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Title: A Green Cloud Came

Author: Robert W. Lowndes

Illustrator: John Giunta

Release date: March 14, 2021 [eBook #64816]

Language: English

Credits: Greg Weeks, Mary Meehan and the Online Distributed Proofreading Team at




[Transcriber's Note: This etext was produced from
Comet January 41.
Extensive research did not uncover any evidence that
the U.S. copyright on this publication was renewed.]

Her fingers lightly caressed a button on the long table as she half-turned toward him. At this moment, she was glad they still wore the semi-barbaric accoutrements donned for last night's festivities, commemorating the conclusion of the final war—weird, fantastic trappings, selected more for adornment than for approximations of ancient military dress—for he would not notice that she was trembling. When at last she spoke, her voice was steady.

"Please go now, quickly."

His hand made as if to clasp her arm, then dropped to his side. For an instant he stood there, words welling to his lips, then, with a half shrug he turned away. She did not move as he strode toward the doorway, glanced out the window; her back was a picture of composure.

"Natalla!" It was not a command, or yet a call, but a cry of astonishment blended with horror. Gone was her carefully built-up poise as she whirled, then gasped as she saw the look in his eyes. Swiftly she hurried toward the window, but he stood in front of her, blocking her view.

"What is it, Eric?"

"Don't look," he gasped. For a moment she felt fear coursing through her, fear that at this moment he would wilt, give way to terror. She bit her lips, telling herself she couldn't endure the sight of it. But, an instant later, the panic had left him; she could see rugged determination flowing back into his being. Almost faint with thankfulness for the strength of him, she relaxed against his body, permitted him to lead her across the room to a sofa.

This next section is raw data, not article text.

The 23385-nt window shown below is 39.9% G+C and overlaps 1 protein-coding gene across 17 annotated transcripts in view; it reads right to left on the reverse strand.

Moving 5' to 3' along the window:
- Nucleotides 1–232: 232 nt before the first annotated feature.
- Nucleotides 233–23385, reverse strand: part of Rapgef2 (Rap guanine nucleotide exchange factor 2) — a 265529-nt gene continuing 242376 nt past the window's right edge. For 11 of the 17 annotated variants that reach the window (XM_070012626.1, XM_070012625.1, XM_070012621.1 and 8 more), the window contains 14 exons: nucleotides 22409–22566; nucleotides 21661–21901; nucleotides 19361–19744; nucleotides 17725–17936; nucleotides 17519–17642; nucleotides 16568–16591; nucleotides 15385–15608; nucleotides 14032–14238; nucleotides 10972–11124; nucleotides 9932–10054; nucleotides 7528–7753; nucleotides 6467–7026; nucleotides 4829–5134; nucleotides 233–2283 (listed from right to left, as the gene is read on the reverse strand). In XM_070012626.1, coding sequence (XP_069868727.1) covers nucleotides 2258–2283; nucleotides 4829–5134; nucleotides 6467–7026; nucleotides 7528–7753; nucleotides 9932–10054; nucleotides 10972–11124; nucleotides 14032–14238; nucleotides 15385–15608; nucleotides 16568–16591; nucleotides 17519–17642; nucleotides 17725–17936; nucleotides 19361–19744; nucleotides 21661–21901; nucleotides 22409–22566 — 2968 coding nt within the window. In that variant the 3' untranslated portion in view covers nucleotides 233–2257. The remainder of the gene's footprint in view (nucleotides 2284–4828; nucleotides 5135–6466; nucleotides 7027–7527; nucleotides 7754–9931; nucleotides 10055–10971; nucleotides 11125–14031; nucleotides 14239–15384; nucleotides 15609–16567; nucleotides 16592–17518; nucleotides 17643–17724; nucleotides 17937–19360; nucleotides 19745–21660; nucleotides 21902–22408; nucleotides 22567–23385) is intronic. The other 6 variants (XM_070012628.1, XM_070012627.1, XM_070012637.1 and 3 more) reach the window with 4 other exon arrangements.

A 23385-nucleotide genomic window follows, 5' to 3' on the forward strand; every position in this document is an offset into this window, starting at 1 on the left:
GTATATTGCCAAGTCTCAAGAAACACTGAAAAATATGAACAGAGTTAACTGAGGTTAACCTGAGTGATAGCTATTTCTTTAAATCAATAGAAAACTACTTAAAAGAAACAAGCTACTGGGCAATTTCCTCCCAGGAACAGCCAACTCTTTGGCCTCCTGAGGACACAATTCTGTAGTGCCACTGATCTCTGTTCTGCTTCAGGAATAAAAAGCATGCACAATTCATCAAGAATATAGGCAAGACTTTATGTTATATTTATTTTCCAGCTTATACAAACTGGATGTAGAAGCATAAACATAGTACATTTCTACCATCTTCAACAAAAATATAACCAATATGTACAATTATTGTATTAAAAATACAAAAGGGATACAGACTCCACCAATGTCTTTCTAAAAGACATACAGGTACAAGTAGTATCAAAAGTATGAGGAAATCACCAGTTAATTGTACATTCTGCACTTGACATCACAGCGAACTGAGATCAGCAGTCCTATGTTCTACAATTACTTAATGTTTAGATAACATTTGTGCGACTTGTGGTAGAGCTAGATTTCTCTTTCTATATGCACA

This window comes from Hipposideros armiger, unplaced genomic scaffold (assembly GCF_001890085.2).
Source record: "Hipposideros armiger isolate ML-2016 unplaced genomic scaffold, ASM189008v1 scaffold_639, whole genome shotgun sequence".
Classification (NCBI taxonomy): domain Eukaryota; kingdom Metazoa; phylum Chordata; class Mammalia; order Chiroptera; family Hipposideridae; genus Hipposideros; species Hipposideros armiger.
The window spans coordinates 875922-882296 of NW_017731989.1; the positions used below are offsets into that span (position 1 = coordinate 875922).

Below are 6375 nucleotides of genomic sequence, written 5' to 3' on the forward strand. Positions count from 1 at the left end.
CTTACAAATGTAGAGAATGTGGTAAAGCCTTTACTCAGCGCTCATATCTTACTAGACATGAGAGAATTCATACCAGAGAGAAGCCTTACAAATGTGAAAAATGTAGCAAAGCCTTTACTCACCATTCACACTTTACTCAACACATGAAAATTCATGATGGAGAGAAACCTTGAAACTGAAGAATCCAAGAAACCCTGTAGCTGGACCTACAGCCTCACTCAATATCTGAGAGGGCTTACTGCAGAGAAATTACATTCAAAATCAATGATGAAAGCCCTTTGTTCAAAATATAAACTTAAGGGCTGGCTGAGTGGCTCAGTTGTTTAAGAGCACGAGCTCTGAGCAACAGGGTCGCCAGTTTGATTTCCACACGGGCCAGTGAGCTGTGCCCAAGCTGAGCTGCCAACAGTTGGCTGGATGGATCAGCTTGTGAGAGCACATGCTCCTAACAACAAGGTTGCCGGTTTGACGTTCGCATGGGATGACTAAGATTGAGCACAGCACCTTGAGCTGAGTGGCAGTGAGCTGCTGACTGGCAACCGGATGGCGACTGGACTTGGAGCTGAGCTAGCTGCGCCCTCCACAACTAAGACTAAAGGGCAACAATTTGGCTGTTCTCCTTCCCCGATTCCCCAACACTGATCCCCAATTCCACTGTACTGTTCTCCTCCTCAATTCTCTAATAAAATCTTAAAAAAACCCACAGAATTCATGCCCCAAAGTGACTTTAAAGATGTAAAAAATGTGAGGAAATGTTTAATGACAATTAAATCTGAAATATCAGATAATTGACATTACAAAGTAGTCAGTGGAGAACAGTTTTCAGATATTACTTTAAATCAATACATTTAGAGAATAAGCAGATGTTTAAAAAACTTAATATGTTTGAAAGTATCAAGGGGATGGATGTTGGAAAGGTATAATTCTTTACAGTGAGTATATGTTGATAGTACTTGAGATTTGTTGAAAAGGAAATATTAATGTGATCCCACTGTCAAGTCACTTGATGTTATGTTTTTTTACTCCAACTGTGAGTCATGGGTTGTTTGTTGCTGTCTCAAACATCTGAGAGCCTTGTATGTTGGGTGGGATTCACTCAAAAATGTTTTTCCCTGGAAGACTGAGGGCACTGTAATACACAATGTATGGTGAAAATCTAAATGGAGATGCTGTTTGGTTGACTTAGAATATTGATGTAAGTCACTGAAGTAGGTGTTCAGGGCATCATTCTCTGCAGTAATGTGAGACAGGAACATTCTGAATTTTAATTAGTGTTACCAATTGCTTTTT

"Do you remember Greer?" His voice was analytically thoughtful. "He was the little astronomer who made those startlingly radical predictions about a year ago. Remember how we all checked his data? No one could find anything of the sort, even though we checked and re-checked a dozen times. The conclusion was the only one that could be drawn under such circumstances; Greer was suffering from delusions. So he was cured by the psychiatry department."

Her nose wrinkled in concentration. "Greer? Wasn't he the one who claimed to have discovered a sort of gaseous cloud in space? Our system was supposed to be approaching it; when it reached our atmosphere, it would prove a deadly poison to all life-forms on this planet."

"Yes—that's it. Well, it seems he was right. It's come—the green cloud. All I could see out that window was the nauseous swirls of it, and the people where they'd fallen in the streets. Neither of us can leave this building." He snapped on the tele-screen. It lit up; he could hear the faint hum of the machinery, but no images appeared. "Dead!"

All I could see out the window was green whirls of it—and people where they had fallen!

"Eric, it couldn't be."

He paced up and down the floor, clasping and unclasping his hands. "I don't know. It came without warning on a night when nearly everyone was out celebrating. No one in the streets or parks could have been prepared for it. Most of the dwellings were probably left with windows opened. It's only sheer luck that it wasn't the case here. And luck again that we came back early."

"Please sit down," she begged. He looked at her a moment, then shrugged, came over to the sofa, and sat beside her. "There must have been some, Eric," she said.

"The law of averages would seem to indicate that. There might be some who are naturally immune to whatever brand of poison this is; some who escaped as did we; some who were underground, or in forests. But until we learn differently, we must assume that we are the only humans alive."

His eyes were haunted. "How could we have missed it?" he whispered. "We checked and re-checked all the data, and put it to the calculating machines. The answer was the same each time: no such cloud existed."